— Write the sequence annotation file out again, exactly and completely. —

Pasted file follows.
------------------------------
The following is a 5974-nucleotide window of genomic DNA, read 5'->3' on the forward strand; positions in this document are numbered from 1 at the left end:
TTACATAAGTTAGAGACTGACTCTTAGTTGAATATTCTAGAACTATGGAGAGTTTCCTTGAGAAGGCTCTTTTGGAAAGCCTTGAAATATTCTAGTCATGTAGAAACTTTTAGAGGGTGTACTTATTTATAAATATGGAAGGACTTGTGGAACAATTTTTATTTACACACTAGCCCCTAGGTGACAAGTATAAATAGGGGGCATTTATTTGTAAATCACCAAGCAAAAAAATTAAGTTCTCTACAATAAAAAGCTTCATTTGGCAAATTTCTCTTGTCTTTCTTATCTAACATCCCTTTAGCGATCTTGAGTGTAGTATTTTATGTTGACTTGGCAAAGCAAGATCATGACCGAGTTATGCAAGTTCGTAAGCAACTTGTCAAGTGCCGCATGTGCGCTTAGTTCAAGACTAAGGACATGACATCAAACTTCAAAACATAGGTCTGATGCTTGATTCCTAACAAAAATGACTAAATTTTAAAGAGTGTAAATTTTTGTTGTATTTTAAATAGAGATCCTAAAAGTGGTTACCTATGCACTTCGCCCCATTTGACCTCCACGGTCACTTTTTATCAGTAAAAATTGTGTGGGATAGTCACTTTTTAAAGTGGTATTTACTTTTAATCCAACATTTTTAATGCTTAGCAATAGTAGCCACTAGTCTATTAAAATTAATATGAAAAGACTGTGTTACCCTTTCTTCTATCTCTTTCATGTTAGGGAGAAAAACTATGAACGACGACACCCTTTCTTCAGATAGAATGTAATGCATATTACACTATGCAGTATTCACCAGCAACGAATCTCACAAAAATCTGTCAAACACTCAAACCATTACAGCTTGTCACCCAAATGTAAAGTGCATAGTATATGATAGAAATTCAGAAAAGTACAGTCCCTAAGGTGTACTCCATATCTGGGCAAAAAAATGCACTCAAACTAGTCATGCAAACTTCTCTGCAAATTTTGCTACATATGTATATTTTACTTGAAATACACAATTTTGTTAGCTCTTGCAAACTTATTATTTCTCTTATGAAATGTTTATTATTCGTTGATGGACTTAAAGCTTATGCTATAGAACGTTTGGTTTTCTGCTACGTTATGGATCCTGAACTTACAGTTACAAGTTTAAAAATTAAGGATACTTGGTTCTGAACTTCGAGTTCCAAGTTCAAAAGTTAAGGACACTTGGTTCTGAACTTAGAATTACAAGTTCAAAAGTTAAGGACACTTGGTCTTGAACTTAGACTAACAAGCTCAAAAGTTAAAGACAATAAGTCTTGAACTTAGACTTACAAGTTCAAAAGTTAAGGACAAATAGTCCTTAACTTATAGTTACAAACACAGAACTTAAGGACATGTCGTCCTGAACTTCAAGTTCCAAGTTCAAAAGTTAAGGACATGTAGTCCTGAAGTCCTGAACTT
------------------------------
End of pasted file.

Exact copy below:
The following is a 5974-nucleotide window of genomic DNA, read 5'->3' on the forward strand; positions in this document are numbered from 1 at the left end:
TTACATAAGTTAGAGACTGACTCTTAGTTGAATATTCTAGAACTATGGAGAGTTTCCTTGAGAAGGCTCTTTTGGAAAGCCTTGAAATATTCTAGTCATGTAGAAACTTTTAGAGGGTGTACTTATTTATAAATATGGAAGGACTTGTGGAACAATTTTTATTTACACACTAGCCCCTAGGTGACAAGTATAAATAGGGGGCATTTATTTGTAAATCACCAAGCAAAAAAATTAAGTTCTCTACAATAAAAAGCTTCATTTGGCAAATTTCTCTTGTCTTTCTTATCTAACATCCCTTTAGCGATCTTGAGTGTAGTATTTTATGTTGACTTGGCAAAGCAAGATCATGACCGAGTTATGCAAGTTCGTAAGCAACTTGTCAAGTGCCGCATGTGCGCTTAGTTCAAGACTAAGGACATGACATCAAACTTCAAAACATAGGTCTGATGCTTGATTCCTAACAAAAATGACTAAATTTTAAAGAGTGTAAATTTTTGTTGTATTTTAAATAGAGATCCTAAAAGTGGTTACCTATGCACTTCGCCCCATTTGACCTCCACGGTCACTTTTTATCAGTAAAAATTGTGTGGGATAGTCACTTTTTAAAGTGGTATTTACTTTTAATCCAACATTTTTAATGCTTAGCAATAGTAGCCACTAGTCTATTAAAATTAATATGAAAAGACTGTGTTACCCTTTCTTCTATCTCTTTCATGTTAGGGAGAAAAACTATGAACGACGACACCCTTTCTTCAGATAGAATGTAATGCATATTACACTATGCAGTATTCACCAGCAACGAATCTCACAAAAATCTGTCAAACACTCAAACCATTACAGCTTGTCACCCAAATGTAAAGTGCATAGTATATGATAGAAATTCAGAAAAGTACAGTCCCTAAGGTGTACTCCATATCTGGGCAAAAAAATGCACTCAAACTAGTCATGCAAACTTCTCTGCAAATTTTGCTACATATGTATATTTTACTTGAAATACACAATTTTGTTAGCTCTTGCAAACTTATTATTTCTCTTATGAAATGTTTATTATTCGTTGATGGACTTAAAGCTTATGCTATAGAACGTTTGGTTTTCTGCTACGTTATGGATCCTGAACTTACAGTTACAAGTTTAAAAATTAAGGATACTTGGTTCTGAACTTCGAGTTCCAAGTTCAAAAGTTAAGGACACTTGGTTCTGAACTTAGAATTACAAGTTCAAAAGTTAAGGACACTTGGTCTTGAACTTAGACTAACAAGCTCAAAAGTTAAAGACAATAAGTCTTGAACTTAGACTTACAAGTTCAAAAGTTAAGGACAAATAGTCCTTAACTTATAGTTACAAACACAGAACTTAAGGACATGTCGTCCTGAACTTCAAGTTCCAAGTTCAAAAGTTAAGGACATGTAGTCCTGAAGTCCTGAACTT